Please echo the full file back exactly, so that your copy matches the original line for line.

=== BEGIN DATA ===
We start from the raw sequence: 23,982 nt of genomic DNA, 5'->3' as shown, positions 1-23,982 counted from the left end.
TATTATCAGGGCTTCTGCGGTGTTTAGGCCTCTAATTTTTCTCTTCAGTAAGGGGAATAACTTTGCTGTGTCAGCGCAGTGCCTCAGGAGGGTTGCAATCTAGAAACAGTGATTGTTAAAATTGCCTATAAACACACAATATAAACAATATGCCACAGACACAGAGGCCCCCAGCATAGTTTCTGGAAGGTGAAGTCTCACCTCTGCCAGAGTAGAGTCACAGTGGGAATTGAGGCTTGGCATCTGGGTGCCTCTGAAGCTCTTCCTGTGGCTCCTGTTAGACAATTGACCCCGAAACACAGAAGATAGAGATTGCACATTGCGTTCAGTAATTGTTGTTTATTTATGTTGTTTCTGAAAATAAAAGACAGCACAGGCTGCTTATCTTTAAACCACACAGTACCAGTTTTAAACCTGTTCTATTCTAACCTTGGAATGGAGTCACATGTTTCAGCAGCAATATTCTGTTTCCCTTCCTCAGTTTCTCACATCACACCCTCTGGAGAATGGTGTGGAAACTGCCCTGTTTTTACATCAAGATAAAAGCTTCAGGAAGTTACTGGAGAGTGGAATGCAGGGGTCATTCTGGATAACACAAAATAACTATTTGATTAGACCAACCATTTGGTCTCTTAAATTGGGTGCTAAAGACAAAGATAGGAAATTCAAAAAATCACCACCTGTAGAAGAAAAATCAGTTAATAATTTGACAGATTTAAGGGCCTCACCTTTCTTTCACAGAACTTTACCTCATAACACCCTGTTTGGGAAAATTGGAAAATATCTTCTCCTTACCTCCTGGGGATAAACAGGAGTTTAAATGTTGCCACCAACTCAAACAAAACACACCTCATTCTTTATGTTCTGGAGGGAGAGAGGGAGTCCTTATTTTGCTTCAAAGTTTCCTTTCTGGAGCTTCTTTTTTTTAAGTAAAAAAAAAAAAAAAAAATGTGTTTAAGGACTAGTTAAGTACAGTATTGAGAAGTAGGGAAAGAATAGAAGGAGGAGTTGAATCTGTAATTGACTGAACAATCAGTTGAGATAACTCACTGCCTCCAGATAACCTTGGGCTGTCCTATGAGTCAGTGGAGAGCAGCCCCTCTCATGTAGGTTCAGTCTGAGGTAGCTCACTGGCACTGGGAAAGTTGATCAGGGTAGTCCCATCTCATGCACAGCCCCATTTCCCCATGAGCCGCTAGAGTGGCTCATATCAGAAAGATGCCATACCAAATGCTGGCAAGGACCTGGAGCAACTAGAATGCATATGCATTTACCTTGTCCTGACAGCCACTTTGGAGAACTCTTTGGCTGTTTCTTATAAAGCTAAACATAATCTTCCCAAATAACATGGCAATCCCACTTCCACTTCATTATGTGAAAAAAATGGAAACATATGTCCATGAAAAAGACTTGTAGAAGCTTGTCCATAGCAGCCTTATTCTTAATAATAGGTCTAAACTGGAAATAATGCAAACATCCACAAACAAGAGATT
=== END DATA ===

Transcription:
We start from the raw sequence: 23,982 nt of genomic DNA, 5'->3' as shown, positions 1-23,982 counted from the left end.
TATTATCAGGGCTTCTGCGGTGTTTAGGCCTCTAATTTTTCTCTTCAGTAAGGGGAATAACTTTGCTGTGTCAGCGCAGTGCCTCAGGAGGGTTGCAATCTAGAAACAGTGATTGTTAAAATTGCCTATAAACACACAATATAAACAATATGCCACAGACACAGAGGCCCCCAGCATAGTTTCTGGAAGGTGAAGTCTCACCTCTGCCAGAGTAGAGTCACAGTGGGAATTGAGGCTTGGCATCTGGGTGCCTCTGAAGCTCTTCCTGTGGCTCCTGTTAGACAATTGACCCCGAAACACAGAAGATAGAGATTGCACATTGCGTTCAGTAATTGTTGTTTATTTATGTTGTTTCTGAAAATAAAAGACAGCACAGGCTGCTTATCTTTAAACCACACAGTACCAGTTTTAAACCTGTTCTATTCTAACCTTGGAATGGAGTCACATGTTTCAGCAGCAATATTCTGTTTCCCTTCCTCAGTTTCTCACATCACACCCTCTGGAGAATGGTGTGGAAACTGCCCTGTTTTTACATCAAGATAAAAGCTTCAGGAAGTTACTGGAGAGTGGAATGCAGGGGTCATTCTGGATAACACAAAATAACTATTTGATTAGACCAACCATTTGGTCTCTTAAATTGGGTGCTAAAGACAAAGATAGGAAATTCAAAAAATCACCACCTGTAGAAGAAAAATCAGTTAATAATTTGACAGATTTAAGGGCCTCACCTTTCTTTCACAGAACTTTACCTCATAACACCCTGTTTGGGAAAATTGGAAAATATCTTCTCCTTACCTCCTGGGGATAAACAGGAGTTTAAATGTTGCCACCAACTCAAACAAAACACACCTCATTCTTTATGTTCTGGAGGGAGAGAGGGAGTCCTTATTTTGCTTCAAAGTTTCCTTTCTGGAGCTTCTTTTTTTTAAGTAAAAAAAAAAAAAAAAAATGTGTTTAAGGACTAGTTAAGTACAGTATTGAGAAGTAGGGAAAGAATAGAAGGAGGAGTTGAATCTGTAATTGACTGAACAATCAGTTGAGATAACTCACTGCCTCCAGATAACCTTGGGCTGTCCTATGAGTCAGTGGAGAGCAGCCCCTCTCATGTAGGTTCAGTCTGAGGTAGCTCACTGGCACTGGGAAAGTTGATCAGGGTAGTCCCATCTCATGCACAGCCCCATTTCCCCATGAGCCGCTAGAGTGGCTCATATCAGAAAGATGCCATACCAAATGCTGGCAAGGACCTGGAGCAACTAGAATGCATATGCATTTACCTTGTCCTGACAGCCACTTTGGAGAACTCTTTGGCTGTTTCTTATAAAGCTAAACATAATCTTCCCAAATAACATGGCAATCCCACTTCCACTTCATTATGTGAAAAAAATGGAAACATATGTCCATGAAAAAGACTTGTAGAAGCTTGTCCATAGCAGCCTTATTCTTAATAATAGGTCTAAACTGGAAATAATGCAAACATCCACAAACAAGAGATT